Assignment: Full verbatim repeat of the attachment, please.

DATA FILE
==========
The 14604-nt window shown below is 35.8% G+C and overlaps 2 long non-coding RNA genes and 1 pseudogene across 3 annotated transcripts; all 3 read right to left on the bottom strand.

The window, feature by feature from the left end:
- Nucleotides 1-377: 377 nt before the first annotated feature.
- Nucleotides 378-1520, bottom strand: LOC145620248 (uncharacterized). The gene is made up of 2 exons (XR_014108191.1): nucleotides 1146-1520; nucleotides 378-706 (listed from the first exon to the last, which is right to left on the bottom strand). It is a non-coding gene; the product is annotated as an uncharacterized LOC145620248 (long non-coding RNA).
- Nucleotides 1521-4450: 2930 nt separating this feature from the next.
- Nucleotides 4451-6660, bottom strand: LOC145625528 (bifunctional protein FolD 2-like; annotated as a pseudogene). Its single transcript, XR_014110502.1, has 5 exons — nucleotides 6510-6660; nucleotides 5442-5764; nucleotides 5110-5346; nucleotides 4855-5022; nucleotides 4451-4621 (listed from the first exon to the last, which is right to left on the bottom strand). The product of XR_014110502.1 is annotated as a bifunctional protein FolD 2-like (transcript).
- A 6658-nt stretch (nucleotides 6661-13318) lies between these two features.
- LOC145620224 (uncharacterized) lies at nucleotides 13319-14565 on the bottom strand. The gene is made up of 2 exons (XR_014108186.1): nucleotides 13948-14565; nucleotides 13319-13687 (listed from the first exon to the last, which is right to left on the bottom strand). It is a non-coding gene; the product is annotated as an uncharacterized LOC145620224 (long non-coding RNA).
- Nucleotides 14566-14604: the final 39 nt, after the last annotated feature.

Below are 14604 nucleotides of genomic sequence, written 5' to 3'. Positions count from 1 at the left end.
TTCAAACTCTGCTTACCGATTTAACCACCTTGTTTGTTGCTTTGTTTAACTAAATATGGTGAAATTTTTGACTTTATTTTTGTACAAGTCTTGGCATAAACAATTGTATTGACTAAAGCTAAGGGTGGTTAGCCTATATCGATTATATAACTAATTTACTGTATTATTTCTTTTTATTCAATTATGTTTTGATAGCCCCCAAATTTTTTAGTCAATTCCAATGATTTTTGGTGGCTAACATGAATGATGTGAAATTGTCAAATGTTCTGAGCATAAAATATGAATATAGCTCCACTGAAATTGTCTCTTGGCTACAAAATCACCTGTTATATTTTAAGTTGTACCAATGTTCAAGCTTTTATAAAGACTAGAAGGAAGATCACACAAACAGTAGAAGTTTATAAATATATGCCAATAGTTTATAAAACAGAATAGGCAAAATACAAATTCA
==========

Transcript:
The 14604-nt window shown below is 35.8% G+C and overlaps 2 long non-coding RNA genes and 1 pseudogene across 3 annotated transcripts; all 3 read right to left on the bottom strand.

The window, feature by feature from the left end:
- Nucleotides 1-377: 377 nt before the first annotated feature.
- Nucleotides 378-1520, bottom strand: LOC145620248 (uncharacterized). The gene is made up of 2 exons (XR_014108191.1): nucleotides 1146-1520; nucleotides 378-706 (listed from the first exon to the last, which is right to left on the bottom strand). It is a non-coding gene; the product is annotated as an uncharacterized LOC145620248 (long non-coding RNA).
- Nucleotides 1521-4450: 2930 nt separating this feature from the next.
- Nucleotides 4451-6660, bottom strand: LOC145625528 (bifunctional protein FolD 2-like; annotated as a pseudogene). Its single transcript, XR_014110502.1, has 5 exons — nucleotides 6510-6660; nucleotides 5442-5764; nucleotides 5110-5346; nucleotides 4855-5022; nucleotides 4451-4621 (listed from the first exon to the last, which is right to left on the bottom strand). The product of XR_014110502.1 is annotated as a bifunctional protein FolD 2-like (transcript).
- A 6658-nt stretch (nucleotides 6661-13318) lies between these two features.
- LOC145620224 (uncharacterized) lies at nucleotides 13319-14565 on the bottom strand. The gene is made up of 2 exons (XR_014108186.1): nucleotides 13948-14565; nucleotides 13319-13687 (listed from the first exon to the last, which is right to left on the bottom strand). It is a non-coding gene; the product is annotated as an uncharacterized LOC145620224 (long non-coding RNA).
- Nucleotides 14566-14604: the final 39 nt, after the last annotated feature.

Below are 14604 nucleotides of genomic sequence, written 5' to 3'. Positions count from 1 at the left end.
TTCAAACTCTGCTTACCGATTTAACCACCTTGTTTGTTGCTTTGTTTAACTAAATATGGTGAAATTTTTGACTTTATTTTTGTACAAGTCTTGGCATAAACAATTGTATTGACTAAAGCTAAGGGTGGTTAGCCTATATCGATTATATAACTAATTTACTGTATTATTTCTTTTTATTCAATTATGTTTTGATAGCCCCCAAATTTTTTAGTCAATTCCAATGATTTTTGGTGGCTAACATGAATGATGTGAAATTGTCAAATGTTCTGAGCATAAAATATGAATATAGCTCCACTGAAATTGTCTCTTGGCTACAAAATCACCTGTTATATTTTAAGTTGTACCAATGTTCAAGCTTTTATAAAGACTAGAAGGAAGATCACACAAACAGTAGAAGTTTATAAATATATGCCAATAGTTTATAAAACAGAATAGGCAAAATACAAATTCA